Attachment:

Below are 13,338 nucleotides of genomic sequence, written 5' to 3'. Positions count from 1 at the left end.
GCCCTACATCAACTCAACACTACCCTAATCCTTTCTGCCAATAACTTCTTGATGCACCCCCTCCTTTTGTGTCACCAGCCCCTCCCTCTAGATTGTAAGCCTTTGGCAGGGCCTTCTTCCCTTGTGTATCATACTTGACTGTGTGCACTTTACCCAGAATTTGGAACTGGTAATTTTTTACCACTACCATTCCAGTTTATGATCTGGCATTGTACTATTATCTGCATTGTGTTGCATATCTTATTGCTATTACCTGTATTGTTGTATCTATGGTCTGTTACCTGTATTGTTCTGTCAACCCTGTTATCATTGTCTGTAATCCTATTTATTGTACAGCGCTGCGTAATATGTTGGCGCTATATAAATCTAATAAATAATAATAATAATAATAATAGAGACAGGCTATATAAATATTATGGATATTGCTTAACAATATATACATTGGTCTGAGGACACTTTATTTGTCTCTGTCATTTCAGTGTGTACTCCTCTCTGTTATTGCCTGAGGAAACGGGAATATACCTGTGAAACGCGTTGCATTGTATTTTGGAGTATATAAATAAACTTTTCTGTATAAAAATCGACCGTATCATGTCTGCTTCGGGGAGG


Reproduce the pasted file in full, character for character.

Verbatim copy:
Below are 13,338 nucleotides of genomic sequence, written 5' to 3'. Positions count from 1 at the left end.
GCCCTACATCAACTCAACACTACCCTAATCCTTTCTGCCAATAACTTCTTGATGCACCCCCTCCTTTTGTGTCACCAGCCCCTCCCTCTAGATTGTAAGCCTTTGGCAGGGCCTTCTTCCCTTGTGTATCATACTTGACTGTGTGCACTTTACCCAGAATTTGGAACTGGTAATTTTTTACCACTACCATTCCAGTTTATGATCTGGCATTGTACTATTATCTGCATTGTGTTGCATATCTTATTGCTATTACCTGTATTGTTGTATCTATGGTCTGTTACCTGTATTGTTCTGTCAACCCTGTTATCATTGTCTGTAATCCTATTTATTGTACAGCGCTGCGTAATATGTTGGCGCTATATAAATCTAATAAATAATAATAATAATAATAATAGAGACAGGCTATATAAATATTATGGATATTGCTTAACAATATATACATTGGTCTGAGGACACTTTATTTGTCTCTGTCATTTCAGTGTGTACTCCTCTCTGTTATTGCCTGAGGAAACGGGAATATACCTGTGAAACGCGTTGCATTGTATTTTGGAGTATATAAATAAACTTTTCTGTATAAAAATCGACCGTATCATGTCTGCTTCGGGGAGG